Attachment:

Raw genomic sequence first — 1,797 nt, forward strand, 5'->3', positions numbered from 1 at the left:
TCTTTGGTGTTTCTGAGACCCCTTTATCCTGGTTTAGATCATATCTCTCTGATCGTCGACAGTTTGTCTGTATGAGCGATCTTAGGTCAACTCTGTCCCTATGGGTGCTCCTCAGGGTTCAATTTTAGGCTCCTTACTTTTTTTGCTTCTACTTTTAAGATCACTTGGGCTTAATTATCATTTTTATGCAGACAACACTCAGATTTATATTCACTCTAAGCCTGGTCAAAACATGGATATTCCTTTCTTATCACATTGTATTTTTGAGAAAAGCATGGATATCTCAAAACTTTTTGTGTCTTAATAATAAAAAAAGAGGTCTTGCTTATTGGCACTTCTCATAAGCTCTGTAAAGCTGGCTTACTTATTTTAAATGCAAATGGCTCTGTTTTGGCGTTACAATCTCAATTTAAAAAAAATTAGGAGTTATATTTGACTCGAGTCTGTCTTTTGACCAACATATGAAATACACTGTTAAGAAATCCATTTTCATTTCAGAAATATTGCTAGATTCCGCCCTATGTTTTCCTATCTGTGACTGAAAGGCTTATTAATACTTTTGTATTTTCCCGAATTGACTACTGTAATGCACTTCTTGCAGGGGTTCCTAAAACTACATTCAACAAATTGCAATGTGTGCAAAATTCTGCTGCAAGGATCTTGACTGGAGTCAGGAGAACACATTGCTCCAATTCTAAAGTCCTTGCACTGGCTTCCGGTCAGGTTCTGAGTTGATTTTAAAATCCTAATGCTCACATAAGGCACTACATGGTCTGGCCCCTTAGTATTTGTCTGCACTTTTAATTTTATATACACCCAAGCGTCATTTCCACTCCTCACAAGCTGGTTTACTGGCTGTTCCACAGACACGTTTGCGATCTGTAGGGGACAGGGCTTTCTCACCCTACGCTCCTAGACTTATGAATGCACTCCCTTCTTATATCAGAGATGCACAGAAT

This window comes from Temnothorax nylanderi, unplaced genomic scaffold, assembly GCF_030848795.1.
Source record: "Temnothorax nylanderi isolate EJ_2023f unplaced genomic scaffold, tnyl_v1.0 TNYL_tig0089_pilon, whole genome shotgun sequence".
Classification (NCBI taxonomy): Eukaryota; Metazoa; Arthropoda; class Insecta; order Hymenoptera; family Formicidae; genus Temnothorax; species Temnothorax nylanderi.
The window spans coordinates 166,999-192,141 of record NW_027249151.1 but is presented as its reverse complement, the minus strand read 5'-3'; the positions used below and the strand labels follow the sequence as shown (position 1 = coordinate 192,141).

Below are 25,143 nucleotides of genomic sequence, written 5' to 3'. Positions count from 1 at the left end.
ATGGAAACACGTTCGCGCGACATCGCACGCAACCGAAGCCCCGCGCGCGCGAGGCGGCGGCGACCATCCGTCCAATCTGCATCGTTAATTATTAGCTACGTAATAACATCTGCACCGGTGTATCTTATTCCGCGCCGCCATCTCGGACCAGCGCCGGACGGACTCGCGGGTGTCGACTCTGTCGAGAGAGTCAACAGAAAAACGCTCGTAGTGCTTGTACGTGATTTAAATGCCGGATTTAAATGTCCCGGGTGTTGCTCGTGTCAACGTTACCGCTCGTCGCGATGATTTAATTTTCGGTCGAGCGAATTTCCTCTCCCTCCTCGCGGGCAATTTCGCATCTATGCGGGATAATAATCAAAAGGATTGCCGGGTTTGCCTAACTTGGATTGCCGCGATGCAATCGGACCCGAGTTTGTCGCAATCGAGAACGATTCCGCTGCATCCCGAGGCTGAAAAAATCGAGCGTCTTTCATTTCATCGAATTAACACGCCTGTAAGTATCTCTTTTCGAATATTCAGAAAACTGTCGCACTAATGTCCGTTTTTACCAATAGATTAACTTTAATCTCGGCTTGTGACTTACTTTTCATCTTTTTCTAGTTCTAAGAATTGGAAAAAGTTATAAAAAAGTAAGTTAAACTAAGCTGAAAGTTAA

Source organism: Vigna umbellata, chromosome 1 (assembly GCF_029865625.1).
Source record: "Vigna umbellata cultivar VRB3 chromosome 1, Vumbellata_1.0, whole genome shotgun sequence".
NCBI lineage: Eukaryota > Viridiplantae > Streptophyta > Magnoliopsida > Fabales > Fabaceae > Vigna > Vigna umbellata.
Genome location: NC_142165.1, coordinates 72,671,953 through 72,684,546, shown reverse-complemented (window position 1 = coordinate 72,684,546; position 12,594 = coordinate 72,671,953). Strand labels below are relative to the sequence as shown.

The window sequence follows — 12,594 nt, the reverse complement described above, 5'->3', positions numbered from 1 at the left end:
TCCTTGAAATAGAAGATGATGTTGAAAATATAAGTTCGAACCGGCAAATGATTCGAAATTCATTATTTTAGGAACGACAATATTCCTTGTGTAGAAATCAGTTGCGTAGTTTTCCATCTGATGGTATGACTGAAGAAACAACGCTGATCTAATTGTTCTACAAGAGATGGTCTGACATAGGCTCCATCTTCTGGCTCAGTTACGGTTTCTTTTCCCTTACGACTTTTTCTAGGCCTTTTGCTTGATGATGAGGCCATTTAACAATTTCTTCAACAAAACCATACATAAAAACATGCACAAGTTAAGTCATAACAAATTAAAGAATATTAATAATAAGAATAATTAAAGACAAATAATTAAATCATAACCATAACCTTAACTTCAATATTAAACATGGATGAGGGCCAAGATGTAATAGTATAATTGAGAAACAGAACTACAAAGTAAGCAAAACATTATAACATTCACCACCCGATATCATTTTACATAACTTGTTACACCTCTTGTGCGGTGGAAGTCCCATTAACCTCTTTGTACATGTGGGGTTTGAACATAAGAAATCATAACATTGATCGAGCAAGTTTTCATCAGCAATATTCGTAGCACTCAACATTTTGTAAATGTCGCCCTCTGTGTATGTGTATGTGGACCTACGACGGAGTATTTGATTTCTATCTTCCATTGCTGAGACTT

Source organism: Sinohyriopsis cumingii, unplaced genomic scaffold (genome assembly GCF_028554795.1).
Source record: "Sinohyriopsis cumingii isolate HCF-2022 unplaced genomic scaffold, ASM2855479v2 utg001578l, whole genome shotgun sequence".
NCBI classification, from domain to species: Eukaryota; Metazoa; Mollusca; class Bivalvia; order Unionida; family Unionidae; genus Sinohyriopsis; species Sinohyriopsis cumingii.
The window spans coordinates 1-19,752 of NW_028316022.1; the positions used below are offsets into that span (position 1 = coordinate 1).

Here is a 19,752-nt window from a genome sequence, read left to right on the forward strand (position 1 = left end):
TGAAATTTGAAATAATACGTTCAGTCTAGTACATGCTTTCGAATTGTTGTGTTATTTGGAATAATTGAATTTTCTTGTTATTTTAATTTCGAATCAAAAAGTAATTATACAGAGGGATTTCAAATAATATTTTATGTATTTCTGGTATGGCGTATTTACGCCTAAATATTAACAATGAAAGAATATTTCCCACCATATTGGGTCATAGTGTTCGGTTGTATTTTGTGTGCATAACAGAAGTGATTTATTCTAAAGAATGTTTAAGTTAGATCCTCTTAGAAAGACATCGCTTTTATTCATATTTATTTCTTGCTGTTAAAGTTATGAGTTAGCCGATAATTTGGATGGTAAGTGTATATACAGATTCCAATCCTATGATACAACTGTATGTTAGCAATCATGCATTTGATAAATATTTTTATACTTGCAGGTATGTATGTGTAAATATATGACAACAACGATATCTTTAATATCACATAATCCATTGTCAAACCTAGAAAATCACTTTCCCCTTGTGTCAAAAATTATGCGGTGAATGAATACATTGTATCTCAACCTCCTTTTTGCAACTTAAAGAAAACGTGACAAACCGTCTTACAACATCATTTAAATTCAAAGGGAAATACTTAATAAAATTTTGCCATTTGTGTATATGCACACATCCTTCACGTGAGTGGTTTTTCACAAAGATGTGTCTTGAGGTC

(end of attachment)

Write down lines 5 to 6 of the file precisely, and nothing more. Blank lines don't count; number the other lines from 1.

Classification (NCBI taxonomy): Eukaryota; Metazoa; Arthropoda; class Insecta; order Hymenoptera; family Formicidae; genus Temnothorax; species Temnothorax nylanderi.
The window spans coordinates 166,999-192,141 of record NW_027249151.1 but is presented as its reverse complement, the minus strand read 5'-3'; the positions used below and the strand labels follow the sequence as shown (position 1 = coordinate 192,141).